We all know that winter is the off-season for gardeners and farmers, since cold, short days are good for planning the next year’s crops, but not for planting, tending or harvesting. Not true for the seaweed farmers; they welcome the cold. Kelp, a type of seaweed, is a winter crop, and so kelp farmers from Connecticut to Maine are out on the water now, seeding, tending and caring for the crop.
The SoundWaters team, with training and help from the experts at GreenWave, planted our first crop ever in late December, laying out strings of kelp seed along lines held by buoys, which are anchored by moorings. A kelp farm resembles a vineyard, but under the water and with the seaweed growing down.
One of the many challenges of seeding kelp is temperature. Cold water is ideal, but cold air can kill kelp seedlings, so the trick is to get the seed into the water quickly, while maneuvering a boat among the different lines and buoys. When we checked the farm this week, the seed had taken, with a good crop growing along three lines.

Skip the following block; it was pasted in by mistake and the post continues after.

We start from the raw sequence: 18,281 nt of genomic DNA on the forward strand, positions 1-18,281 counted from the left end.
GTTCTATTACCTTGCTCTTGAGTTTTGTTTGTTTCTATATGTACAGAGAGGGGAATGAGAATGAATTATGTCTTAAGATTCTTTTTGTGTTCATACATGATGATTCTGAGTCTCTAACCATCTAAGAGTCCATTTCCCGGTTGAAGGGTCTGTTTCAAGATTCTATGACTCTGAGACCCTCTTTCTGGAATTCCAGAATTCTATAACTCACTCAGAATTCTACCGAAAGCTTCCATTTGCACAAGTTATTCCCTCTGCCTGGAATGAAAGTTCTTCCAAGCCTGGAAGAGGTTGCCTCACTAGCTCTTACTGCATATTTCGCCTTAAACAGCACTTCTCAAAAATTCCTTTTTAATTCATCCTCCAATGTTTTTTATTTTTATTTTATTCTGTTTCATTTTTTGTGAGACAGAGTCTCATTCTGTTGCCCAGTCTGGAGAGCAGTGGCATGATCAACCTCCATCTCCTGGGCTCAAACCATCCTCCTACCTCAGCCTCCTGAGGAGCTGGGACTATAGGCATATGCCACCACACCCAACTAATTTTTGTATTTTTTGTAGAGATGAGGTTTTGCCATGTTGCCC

The Perfect Crop?
As opposed to farming on land, kelp requires no additional inputs: no fertilizer, no water, no herbicide. From an ecological perspective, it’s a perfect crop. In fact, rather than adding chemicals to the ecosystem, seaweed actually does the opposite as it naturally removes excess nitrogen from the Sound. Our student interns will study the rate of growth and compare how different factors, such as plant depth and water conditions, affect the crop. Growing seaweed is a great case study in finding new ways to live, work and eat sustainably.
Throughout the winter, SoundWaters staff and students will be out to check on the farm. We’ll be sending out periodic updates on the crop and the many ways our harvest will be used to make the Sound, and seaweed, part of our everyday lives.